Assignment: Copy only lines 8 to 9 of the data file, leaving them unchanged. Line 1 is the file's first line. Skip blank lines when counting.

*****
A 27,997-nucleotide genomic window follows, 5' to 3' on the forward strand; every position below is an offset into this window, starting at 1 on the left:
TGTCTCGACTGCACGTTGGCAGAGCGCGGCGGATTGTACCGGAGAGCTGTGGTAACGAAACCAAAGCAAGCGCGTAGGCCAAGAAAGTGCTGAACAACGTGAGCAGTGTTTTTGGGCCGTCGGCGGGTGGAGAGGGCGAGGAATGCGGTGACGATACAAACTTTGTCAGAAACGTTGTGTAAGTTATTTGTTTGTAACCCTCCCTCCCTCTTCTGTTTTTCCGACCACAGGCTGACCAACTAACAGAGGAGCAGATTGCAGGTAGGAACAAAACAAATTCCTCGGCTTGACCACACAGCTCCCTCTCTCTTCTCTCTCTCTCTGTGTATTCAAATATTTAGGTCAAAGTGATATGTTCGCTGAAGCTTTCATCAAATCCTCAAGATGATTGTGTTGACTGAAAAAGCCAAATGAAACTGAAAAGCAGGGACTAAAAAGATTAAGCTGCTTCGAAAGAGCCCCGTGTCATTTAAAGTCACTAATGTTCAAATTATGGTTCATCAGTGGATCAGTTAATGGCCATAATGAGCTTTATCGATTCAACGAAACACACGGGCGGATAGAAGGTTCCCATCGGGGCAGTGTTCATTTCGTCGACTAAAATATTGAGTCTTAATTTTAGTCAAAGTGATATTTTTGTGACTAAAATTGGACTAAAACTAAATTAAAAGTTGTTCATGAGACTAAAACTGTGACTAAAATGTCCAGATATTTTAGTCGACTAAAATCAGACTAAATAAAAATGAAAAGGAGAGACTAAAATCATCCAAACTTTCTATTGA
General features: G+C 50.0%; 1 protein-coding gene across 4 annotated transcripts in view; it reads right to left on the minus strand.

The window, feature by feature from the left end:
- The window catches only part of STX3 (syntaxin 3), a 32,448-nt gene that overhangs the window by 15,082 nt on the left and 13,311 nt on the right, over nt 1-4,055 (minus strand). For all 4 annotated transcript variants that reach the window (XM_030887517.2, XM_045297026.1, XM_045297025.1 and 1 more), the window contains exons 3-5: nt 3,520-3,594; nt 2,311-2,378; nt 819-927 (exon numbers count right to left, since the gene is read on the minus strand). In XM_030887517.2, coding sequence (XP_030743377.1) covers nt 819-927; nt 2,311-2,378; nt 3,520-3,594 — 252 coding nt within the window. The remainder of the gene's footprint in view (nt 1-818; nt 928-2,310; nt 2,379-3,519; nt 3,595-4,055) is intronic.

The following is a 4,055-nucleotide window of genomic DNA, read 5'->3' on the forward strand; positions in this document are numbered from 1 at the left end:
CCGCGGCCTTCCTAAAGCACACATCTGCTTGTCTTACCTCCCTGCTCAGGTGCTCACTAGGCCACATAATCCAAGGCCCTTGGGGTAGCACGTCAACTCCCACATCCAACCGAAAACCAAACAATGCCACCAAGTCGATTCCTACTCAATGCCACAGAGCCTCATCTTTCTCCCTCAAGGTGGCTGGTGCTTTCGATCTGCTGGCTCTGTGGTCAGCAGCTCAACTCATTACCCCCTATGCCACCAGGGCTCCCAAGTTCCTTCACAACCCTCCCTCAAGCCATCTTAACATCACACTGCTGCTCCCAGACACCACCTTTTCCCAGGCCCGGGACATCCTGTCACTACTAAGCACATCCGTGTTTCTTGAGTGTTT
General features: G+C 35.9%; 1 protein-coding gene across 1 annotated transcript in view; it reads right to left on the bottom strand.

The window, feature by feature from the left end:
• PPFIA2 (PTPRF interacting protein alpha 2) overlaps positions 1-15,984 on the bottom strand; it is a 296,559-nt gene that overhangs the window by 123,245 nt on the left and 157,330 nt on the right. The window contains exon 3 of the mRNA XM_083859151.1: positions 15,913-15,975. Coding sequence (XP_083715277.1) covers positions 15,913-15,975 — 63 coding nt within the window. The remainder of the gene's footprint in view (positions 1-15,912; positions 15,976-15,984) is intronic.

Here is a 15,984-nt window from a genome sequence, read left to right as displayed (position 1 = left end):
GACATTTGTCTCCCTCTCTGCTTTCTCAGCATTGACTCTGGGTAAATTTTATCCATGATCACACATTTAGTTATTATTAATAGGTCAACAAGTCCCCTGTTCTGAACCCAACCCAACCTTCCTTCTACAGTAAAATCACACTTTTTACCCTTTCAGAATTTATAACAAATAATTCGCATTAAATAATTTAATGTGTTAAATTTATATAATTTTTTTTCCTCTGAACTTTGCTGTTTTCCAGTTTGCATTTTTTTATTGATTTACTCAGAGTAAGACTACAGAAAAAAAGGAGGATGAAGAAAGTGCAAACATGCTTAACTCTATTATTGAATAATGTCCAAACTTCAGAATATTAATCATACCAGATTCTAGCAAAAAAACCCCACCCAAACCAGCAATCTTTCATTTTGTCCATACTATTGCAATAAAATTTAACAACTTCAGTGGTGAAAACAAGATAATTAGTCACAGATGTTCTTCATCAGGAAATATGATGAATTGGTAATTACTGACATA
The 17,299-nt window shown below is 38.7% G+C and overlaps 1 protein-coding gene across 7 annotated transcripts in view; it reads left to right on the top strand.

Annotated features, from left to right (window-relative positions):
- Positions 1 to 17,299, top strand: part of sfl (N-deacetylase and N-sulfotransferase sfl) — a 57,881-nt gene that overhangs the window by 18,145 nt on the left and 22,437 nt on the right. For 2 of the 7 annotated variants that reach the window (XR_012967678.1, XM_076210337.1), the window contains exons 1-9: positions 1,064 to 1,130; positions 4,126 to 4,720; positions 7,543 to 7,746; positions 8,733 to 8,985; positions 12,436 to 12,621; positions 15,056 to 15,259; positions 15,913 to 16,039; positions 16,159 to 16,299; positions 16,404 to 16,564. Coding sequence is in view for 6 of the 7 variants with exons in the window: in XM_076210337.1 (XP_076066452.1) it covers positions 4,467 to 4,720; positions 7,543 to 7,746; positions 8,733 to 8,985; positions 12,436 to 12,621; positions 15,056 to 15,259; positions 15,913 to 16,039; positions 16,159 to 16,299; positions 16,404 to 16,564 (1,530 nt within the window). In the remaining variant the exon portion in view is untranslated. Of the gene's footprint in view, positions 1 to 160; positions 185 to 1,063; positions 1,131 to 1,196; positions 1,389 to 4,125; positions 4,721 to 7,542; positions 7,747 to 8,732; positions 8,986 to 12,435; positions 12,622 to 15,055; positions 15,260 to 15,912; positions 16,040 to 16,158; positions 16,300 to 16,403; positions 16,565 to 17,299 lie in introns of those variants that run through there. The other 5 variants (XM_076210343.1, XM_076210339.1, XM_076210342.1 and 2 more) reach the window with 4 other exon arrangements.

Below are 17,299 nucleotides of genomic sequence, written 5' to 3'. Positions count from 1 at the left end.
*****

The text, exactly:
General features: G+C 35.9%; 1 protein-coding gene across 1 annotated transcript in view; it reads right to left on the bottom strand.

The window, feature by feature from the left end: